the Indian Is neither wise nor humane.
We require of him no labor. We feed
him and allow him to spend his time in
llBtless Idleness. This naturally leads to
vice, degeneracy and extinction. Yet he
can . work. We think that in the greater
portion of the country the time and cir
cumstance are ripe for the application
of the severalty act. In the arid lands
of tho southwest a different problem con
fronts us. We think that throughout this
arid region the federal courlB should be
given Jurisdiction of all litigation, civil
and criminal, to which an Indian is a
The report of the committee on penal and
pilfon discipline was received and approved
and a resolution pertaining thereto wa
The special committee on penal laws and
prison discipline reported favorably on the
resolution submitted it two years ago re.
latlng to the proposition to establish a
laboratory in the Department of Justice
at Washington; for the study of the crim
inal, pauper and defective classes. The
resolution favoring the establishment of
such a laboratory meets with the ap
proval of the committee, which, after hav
ing Investigated the subject and its possible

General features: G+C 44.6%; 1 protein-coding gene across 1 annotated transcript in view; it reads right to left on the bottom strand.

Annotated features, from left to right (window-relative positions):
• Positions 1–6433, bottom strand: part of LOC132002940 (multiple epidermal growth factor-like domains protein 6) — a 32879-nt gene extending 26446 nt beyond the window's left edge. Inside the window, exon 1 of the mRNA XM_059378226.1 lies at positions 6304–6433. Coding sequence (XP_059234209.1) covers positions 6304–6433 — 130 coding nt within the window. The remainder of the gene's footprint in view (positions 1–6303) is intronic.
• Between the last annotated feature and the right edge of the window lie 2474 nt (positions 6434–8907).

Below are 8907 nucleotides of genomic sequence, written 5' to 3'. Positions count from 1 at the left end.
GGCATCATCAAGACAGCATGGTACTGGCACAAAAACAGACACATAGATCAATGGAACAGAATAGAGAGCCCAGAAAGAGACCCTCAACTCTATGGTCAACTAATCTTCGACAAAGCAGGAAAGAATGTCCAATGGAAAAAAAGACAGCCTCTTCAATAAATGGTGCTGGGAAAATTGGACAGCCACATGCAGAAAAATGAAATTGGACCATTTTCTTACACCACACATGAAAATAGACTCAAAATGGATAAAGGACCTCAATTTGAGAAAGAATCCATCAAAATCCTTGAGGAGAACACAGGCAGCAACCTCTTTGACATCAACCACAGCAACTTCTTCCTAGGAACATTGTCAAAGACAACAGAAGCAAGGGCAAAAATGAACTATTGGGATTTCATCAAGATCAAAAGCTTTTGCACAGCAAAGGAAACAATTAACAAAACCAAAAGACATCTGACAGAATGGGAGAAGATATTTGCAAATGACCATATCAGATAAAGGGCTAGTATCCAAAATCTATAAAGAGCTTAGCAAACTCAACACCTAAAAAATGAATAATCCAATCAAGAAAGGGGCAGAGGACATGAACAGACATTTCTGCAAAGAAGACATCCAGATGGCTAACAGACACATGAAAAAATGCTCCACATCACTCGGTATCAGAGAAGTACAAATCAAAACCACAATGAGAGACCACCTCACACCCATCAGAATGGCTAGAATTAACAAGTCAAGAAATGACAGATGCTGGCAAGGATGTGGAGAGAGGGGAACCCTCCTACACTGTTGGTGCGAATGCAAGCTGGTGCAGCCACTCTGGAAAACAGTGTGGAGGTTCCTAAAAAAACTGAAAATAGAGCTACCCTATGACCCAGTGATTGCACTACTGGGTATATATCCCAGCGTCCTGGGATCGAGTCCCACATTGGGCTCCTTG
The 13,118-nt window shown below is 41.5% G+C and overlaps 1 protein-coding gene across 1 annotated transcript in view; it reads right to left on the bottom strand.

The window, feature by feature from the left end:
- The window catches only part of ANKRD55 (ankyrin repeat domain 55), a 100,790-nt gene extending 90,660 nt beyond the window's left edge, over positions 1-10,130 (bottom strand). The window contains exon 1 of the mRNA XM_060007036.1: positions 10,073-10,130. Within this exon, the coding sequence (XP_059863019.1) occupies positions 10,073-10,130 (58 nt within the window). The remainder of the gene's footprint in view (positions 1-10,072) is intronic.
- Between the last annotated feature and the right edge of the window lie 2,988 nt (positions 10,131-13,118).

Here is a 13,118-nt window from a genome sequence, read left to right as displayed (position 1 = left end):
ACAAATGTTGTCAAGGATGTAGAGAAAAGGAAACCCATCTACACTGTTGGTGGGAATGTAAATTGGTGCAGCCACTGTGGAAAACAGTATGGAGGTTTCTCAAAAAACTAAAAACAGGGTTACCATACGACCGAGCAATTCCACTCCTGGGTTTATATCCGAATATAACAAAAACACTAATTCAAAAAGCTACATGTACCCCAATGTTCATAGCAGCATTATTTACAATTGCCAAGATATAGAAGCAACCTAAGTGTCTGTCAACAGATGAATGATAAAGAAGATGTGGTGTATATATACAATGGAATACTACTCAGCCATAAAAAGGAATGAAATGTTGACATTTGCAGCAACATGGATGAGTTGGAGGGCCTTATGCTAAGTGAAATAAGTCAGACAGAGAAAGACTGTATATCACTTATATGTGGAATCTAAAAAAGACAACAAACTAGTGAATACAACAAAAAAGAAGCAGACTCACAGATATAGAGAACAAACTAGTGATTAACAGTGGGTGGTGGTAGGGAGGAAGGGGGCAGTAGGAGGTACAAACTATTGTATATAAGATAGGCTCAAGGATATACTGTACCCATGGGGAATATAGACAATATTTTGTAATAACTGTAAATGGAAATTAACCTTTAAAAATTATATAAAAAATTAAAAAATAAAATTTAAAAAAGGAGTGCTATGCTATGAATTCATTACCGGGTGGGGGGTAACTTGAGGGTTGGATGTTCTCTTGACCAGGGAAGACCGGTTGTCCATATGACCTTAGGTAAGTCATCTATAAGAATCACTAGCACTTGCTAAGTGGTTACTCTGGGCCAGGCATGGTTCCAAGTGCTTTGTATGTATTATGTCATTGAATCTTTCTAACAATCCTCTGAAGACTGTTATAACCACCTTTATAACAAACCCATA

results, desire to test, tho value of the
same, and recommended the adoption of
the resolution. r
The rpeclul committee on title and real
estate reported that it hud not finished
Its work and asked to be continued an
other year. It wu so ordered. The re
port of the special committee on the
Louisiana Purchase exposition, relating to
the arrangements completed preliminary
to the convention of the association, was
received and approved.
A resolution was adopted tendering the
thaiks and appreciation of the association
to the Louisiana Purchase Exposition com
pany, the Missouri Bar association, the
St. Louis Bar association, the board of
lady managers and to the people of St.
Louis for the hospitality extended during
Invitations for the next annual meeting
were exteTded from Detroit, Mich., and
Lookout Mountain, Tenn. The matte of
decision wa.i left to the general council.
Officer 8 elected for the next year: Presi
dent, Henry St. George-Tucke.- of Lexing
ton, Ky., dean of the school of law of the
Washington and Lee university; Secretary,
Henry lilnkley of Baltimore; treasurer,
Frederick E. Wadhani of Albany, N. T.,
and one vice president from each state,
the convention then adjourning sine die.
I'nlrcrsal Conitress of Lawyers.
The first universal congress of lawyer
and Jurists, held under the auspices of the
American Bur association, convened today
in Festival hall at the conclusion of the
American Bar association convention. Emi
nent lawyer and Jurists from all over the
world were in attendance. The congress
wa called to order by F. W. Lehmann of
St. Louis, chairman of the exposition com